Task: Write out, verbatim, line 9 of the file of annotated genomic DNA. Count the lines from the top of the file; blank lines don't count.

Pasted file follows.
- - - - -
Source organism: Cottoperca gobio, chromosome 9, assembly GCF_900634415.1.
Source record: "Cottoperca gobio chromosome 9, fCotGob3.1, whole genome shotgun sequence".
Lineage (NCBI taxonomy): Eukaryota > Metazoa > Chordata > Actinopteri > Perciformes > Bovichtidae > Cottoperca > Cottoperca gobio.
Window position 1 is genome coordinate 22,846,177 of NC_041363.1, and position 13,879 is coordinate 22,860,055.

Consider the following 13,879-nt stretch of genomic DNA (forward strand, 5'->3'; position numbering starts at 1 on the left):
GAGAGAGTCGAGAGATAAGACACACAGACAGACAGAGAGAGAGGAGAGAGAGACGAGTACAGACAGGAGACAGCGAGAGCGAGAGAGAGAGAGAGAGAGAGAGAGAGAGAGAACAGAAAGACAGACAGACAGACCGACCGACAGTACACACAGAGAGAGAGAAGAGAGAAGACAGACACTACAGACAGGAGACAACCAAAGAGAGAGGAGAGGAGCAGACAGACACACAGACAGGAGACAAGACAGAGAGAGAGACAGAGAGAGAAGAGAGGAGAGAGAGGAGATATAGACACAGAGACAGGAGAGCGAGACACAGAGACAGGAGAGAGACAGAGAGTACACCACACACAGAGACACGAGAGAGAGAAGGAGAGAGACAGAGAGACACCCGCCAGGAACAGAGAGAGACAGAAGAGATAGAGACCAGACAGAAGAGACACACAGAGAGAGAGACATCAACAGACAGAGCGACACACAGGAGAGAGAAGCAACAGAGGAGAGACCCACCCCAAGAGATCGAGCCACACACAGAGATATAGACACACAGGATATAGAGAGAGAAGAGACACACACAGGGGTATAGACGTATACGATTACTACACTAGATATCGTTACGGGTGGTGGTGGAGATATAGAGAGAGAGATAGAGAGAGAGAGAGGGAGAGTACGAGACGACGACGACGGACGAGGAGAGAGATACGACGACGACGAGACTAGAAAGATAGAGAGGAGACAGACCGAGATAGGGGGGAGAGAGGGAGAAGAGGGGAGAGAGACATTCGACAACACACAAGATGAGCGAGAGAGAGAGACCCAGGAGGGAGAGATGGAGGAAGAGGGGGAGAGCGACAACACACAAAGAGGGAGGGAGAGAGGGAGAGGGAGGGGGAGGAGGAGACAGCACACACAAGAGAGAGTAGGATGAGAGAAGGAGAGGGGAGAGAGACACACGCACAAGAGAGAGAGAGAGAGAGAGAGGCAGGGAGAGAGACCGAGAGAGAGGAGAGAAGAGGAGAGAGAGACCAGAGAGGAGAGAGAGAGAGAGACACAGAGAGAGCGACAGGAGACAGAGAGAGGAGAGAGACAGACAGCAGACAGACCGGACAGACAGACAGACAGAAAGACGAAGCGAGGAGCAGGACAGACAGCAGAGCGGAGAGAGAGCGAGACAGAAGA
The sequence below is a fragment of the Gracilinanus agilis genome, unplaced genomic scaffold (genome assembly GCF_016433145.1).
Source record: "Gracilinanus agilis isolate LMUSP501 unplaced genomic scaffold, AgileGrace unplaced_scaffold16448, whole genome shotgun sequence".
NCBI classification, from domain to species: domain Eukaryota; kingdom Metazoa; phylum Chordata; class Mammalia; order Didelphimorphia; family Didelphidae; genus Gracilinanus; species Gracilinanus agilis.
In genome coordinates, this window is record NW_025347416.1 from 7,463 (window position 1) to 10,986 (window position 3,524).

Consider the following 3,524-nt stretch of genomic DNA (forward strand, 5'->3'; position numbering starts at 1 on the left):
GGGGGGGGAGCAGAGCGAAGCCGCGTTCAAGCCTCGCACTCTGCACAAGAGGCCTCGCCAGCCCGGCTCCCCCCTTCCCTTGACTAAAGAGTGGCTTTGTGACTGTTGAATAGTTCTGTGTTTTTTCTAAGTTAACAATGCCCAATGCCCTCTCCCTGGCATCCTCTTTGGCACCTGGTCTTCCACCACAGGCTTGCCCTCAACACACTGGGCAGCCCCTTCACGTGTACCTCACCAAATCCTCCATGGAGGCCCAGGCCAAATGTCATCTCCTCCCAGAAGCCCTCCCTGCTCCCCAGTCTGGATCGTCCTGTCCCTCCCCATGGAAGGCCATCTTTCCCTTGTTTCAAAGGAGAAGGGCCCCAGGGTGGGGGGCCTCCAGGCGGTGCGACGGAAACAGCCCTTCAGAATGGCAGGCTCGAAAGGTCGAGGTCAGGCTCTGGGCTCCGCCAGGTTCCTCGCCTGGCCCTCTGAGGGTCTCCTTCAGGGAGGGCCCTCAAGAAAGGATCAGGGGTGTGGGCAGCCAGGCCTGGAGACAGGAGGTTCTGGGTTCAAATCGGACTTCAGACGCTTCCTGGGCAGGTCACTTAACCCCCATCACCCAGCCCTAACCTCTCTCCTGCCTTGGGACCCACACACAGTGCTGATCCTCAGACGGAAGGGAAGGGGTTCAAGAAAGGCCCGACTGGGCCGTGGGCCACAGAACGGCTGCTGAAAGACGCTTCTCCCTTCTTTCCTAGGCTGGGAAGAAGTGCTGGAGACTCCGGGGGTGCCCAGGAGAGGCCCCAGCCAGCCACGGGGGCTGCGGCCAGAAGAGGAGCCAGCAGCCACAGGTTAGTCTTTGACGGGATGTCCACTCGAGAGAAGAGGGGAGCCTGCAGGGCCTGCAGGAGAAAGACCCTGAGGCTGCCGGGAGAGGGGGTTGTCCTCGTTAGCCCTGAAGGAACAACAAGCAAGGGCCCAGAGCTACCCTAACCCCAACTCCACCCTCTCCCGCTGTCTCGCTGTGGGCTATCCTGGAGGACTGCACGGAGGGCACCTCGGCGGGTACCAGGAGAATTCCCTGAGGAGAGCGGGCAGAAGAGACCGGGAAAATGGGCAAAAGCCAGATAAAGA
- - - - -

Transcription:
NCBI classification, from domain to species: domain Eukaryota; kingdom Metazoa; phylum Chordata; class Mammalia; order Didelphimorphia; family Didelphidae; genus Gracilinanus; species Gracilinanus agilis.